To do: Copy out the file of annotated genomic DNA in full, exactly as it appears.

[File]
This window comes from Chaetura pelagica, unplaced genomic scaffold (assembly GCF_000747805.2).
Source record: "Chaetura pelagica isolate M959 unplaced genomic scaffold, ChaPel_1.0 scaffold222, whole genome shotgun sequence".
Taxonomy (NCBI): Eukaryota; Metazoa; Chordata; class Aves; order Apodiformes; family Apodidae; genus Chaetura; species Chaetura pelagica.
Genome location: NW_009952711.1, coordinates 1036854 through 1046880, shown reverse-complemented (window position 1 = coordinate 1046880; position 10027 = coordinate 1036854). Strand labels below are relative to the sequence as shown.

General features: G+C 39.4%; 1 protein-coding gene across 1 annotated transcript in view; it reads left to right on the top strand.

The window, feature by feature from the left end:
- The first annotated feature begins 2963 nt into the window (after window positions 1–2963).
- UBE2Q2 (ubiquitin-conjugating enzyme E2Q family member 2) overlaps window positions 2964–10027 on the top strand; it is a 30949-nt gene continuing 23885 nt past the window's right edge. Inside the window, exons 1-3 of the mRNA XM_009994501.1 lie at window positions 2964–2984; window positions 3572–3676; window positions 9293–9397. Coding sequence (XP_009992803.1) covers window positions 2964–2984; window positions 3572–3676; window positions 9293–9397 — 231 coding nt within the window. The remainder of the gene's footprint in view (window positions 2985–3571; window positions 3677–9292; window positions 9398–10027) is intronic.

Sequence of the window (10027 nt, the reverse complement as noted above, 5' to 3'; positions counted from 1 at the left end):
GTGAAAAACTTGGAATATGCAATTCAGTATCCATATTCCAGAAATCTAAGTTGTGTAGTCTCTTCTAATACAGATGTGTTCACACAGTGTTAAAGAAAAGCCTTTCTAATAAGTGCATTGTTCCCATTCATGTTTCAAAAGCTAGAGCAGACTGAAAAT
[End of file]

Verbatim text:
This window comes from Chaetura pelagica, unplaced genomic scaffold (assembly GCF_000747805.2).
Source record: "Chaetura pelagica isolate M959 unplaced genomic scaffold, ChaPel_1.0 scaffold222, whole genome shotgun sequence".
Taxonomy (NCBI): Eukaryota; Metazoa; Chordata; class Aves; order Apodiformes; family Apodidae; genus Chaetura; species Chaetura pelagica.
Genome location: NW_009952711.1, coordinates 1036854 through 1046880, shown reverse-complemented (window position 1 = coordinate 1046880; position 10027 = coordinate 1036854). Strand labels below are relative to the sequence as shown.

General features: G+C 39.4%; 1 protein-coding gene across 1 annotated transcript in view; it reads left to right on the top strand.

The window, feature by feature from the left end:
- The first annotated feature begins 2963 nt into the window (after window positions 1–2963).
- UBE2Q2 (ubiquitin-conjugating enzyme E2Q family member 2) overlaps window positions 2964–10027 on the top strand; it is a 30949-nt gene continuing 23885 nt past the window's right edge. Inside the window, exons 1-3 of the mRNA XM_009994501.1 lie at window positions 2964–2984; window positions 3572–3676; window positions 9293–9397. Coding sequence (XP_009992803.1) covers window positions 2964–2984; window positions 3572–3676; window positions 9293–9397 — 231 coding nt within the window. The remainder of the gene's footprint in view (window positions 2985–3571; window positions 3677–9292; window positions 9398–10027) is intronic.

Sequence of the window (10027 nt, the reverse complement as noted above, 5' to 3'; positions counted from 1 at the left end):
GTGAAAAACTTGGAATATGCAATTCAGTATCCATATTCCAGAAATCTAAGTTGTGTAGTCTCTTCTAATACAGATGTGTTCACACAGTGTTAAAGAAAAGCCTTTCTAATAAGTGCATTGTTCCCATTCATGTTTCAAAAGCTAGAGCAGACTGAAAAT